PATCH COMMITTED: gcc 4.2 support for -Wstrict-overflow/-fstrict-overflow

Richard Guenther richard.guenther@gmail.com
Tue Mar 13 21:42:00 GMT 2007


On 13 Mar 2007 12:13:27 -0700, Ian Lance Taylor <iant@google.com> wrote:
> "Richard Guenther" <richard.guenther@gmail.com> writes:
>
> > > > > Another approach we could use would be a separate bit in the
> > > > > value_range_t structure to indicate whether overflow has occurred.
> > > > > That would permit us to turn -[-INF, X] into [-X, INF](OVF), rather
> > > > > than [-X, INF(OVF)].  That would slightly extend our ability to use
> > > > > the resulting range.
> > > >
> > > > But it doesn't provide more accuracy for the warning.  If you had "both"
> > > > value ranges you can compare the outcome of a transformation you do
> > > > based on either of the value ranges and warn if they differ.  So what
> > > > you would warn for is "warning: optimization result differs if overflow is
> > > > undefined compared to wrapping semantics" or something like that.
> > >
> > > That may be possible but I'm not convinced.  If the overflow bit is
> > > set for a range which we use to fold, then we would warn that we are
> > > relying on undefined signed overflow.  That is what we want to do
> > > anyhow if the range uses INF(OVF) anywhere.  So what is the
> > > difference?
> >
> > The difference would be in the above case where we now do (?) warn
> > at folding a > 10 to 0.  With the proposed scheme we would avoid this
> > because the value range with wrapping semantics is [-INF+9, +9] (if
> > I computed it right, via the sequence ~[-INF+1,0] [-9,+INF-8] [-INF+9,+9]).
> > The stickyness of the overflow bit at the moment also means it doesn't
> > go away again if we "undo" the overflow.
>
> OK, that is true.
>
> Although I guess it's hard for me to get excited about finding some
> relatively dodgy cases where we can avoid issuing the strict overflow
> warning.

I think only exposing the feature to the wild will tell ;)

> > No, my proposal would not require special infinity arithmetic.  But it would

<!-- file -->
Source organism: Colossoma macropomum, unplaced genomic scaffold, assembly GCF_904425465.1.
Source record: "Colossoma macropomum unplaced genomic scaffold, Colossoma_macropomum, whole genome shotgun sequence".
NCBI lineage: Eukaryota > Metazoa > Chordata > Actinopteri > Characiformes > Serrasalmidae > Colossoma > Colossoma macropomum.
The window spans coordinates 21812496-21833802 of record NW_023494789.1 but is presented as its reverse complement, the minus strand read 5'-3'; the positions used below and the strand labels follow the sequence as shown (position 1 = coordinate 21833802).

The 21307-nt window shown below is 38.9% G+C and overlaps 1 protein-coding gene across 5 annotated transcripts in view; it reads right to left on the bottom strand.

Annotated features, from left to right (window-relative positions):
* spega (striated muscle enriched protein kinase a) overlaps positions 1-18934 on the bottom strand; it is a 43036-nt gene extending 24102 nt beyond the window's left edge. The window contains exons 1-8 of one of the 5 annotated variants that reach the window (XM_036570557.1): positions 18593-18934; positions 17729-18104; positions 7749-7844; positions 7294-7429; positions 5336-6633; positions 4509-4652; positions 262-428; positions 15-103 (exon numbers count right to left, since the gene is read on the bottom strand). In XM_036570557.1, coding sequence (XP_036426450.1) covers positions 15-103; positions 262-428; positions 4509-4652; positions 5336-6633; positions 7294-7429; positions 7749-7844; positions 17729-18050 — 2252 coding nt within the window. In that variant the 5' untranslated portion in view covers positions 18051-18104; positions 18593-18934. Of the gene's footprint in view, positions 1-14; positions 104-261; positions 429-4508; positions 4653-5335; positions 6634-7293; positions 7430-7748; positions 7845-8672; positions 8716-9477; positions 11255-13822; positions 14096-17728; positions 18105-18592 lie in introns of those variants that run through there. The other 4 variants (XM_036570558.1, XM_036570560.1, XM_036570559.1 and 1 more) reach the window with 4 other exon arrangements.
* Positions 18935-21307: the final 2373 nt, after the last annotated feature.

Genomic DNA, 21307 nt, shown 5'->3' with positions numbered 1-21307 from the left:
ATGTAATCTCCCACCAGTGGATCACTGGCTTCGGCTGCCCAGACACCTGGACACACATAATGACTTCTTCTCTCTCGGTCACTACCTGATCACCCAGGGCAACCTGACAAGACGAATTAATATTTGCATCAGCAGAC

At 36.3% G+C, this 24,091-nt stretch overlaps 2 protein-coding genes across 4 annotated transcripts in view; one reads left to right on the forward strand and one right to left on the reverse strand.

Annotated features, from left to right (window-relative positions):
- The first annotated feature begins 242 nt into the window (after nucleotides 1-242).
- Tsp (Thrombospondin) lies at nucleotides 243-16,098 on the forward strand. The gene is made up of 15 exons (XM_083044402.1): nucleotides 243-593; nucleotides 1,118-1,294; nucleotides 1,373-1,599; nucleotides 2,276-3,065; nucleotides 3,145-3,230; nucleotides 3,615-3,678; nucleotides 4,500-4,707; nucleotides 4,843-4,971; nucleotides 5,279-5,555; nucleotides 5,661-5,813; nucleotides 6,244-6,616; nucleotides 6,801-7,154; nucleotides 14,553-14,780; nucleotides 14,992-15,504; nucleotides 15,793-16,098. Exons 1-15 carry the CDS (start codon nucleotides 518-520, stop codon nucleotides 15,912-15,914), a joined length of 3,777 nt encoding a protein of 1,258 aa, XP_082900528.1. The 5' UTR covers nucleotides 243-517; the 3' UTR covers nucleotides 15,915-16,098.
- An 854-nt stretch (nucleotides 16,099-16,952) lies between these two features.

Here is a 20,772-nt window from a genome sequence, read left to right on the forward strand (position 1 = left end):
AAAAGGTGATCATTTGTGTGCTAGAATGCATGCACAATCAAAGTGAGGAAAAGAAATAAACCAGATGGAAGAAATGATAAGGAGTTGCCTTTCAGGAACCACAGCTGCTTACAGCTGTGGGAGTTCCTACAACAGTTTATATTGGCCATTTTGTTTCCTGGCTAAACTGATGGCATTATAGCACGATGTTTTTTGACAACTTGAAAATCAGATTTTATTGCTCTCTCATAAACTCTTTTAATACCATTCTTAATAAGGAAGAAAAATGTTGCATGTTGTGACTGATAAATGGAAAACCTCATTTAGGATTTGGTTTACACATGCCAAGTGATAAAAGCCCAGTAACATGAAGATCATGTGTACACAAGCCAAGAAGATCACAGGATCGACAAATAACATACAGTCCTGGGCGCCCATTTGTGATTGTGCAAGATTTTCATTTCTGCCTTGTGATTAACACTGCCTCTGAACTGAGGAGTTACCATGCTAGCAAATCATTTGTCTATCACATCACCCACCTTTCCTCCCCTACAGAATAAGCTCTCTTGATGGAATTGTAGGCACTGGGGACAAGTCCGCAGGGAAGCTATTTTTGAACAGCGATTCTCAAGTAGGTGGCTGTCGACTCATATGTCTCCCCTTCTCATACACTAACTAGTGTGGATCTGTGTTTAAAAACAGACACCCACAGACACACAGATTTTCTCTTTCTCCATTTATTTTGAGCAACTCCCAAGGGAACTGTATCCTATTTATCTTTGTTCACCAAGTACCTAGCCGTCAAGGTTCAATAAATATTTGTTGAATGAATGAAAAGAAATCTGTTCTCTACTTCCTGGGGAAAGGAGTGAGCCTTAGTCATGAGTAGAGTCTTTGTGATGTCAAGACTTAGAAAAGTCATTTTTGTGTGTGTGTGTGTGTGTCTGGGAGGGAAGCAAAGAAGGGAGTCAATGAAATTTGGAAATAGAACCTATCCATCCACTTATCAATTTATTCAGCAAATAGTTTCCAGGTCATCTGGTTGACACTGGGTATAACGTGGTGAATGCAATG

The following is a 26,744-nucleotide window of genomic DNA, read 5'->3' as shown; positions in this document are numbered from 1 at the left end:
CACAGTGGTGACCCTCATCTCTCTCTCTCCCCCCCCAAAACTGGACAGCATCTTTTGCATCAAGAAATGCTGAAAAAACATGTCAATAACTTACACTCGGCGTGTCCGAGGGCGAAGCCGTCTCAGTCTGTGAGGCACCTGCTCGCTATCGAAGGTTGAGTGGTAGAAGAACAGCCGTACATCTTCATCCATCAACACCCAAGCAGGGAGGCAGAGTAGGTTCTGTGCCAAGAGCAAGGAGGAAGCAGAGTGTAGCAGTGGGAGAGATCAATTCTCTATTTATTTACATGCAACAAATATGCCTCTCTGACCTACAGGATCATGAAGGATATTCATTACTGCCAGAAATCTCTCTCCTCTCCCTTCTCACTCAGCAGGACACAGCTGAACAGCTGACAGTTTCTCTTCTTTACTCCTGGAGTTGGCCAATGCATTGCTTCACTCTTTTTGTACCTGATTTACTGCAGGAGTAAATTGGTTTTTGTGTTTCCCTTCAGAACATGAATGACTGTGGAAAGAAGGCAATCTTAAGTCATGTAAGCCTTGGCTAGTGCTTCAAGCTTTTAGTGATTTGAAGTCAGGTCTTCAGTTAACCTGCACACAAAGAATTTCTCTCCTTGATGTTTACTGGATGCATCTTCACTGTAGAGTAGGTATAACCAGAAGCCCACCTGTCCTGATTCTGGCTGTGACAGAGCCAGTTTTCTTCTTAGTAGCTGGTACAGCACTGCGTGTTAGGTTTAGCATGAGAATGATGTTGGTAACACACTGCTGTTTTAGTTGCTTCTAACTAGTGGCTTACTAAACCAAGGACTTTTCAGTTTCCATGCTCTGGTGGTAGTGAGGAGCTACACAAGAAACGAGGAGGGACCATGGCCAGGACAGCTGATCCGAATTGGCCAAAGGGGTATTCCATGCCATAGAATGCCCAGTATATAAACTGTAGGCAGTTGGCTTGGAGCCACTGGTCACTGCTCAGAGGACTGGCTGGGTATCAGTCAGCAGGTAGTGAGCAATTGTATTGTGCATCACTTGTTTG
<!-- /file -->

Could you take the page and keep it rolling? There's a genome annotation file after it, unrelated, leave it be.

> > require doubling the amount of value ranges we keep track (and doubling
> > the propagation work).  And it requires (the anyway pending in my tree)
> > improvements for how we handle wrapping semantics and anti-ranges.
>
> I think I don't understand this.  Your proposal was to track two value
> ranges, one with wrapping semantics and one with undefined overflow.
> Tracking the undefined overflow range is the infinity arithmetic case.

My proposal is to do (left is the undefined overflow range, right the one
with wrapping semantics)

  if (a < 0)
    {
      a = -a;      // [1, +INF]   ~[-INF+1,0]
      a = a - 1;  // [0, +INF-1]  [0, +INF-1]
      ...

so we take advantage of "undefinedness" of overflow at propagation time.
INF is not sticky, but of course as we do now, we need to fall back to
+INF/-INF as we do now (and before your patch) in for example
vrp_int_const_binop.  Note that further processing of the range with
infinities does not need to care about a "special" INF (because it's
not required to keep it sticky).

> It's true that before my patch VRP didn't use infinity arithmetic.
> But it got away with that because, e.g.,
> extract_range_from_binary_expr would flush to varying when it saw an
> overflow value.  With infinity arithmetic VRP is actually more precise
> in situations involving overflow.

I didn't notice it flushed to varying.  It does so for wrapping semantics
(but I have patches to improve this), not for undefined overflow
semantics.  So I think these cases are unchanged with your patch.

Richard.



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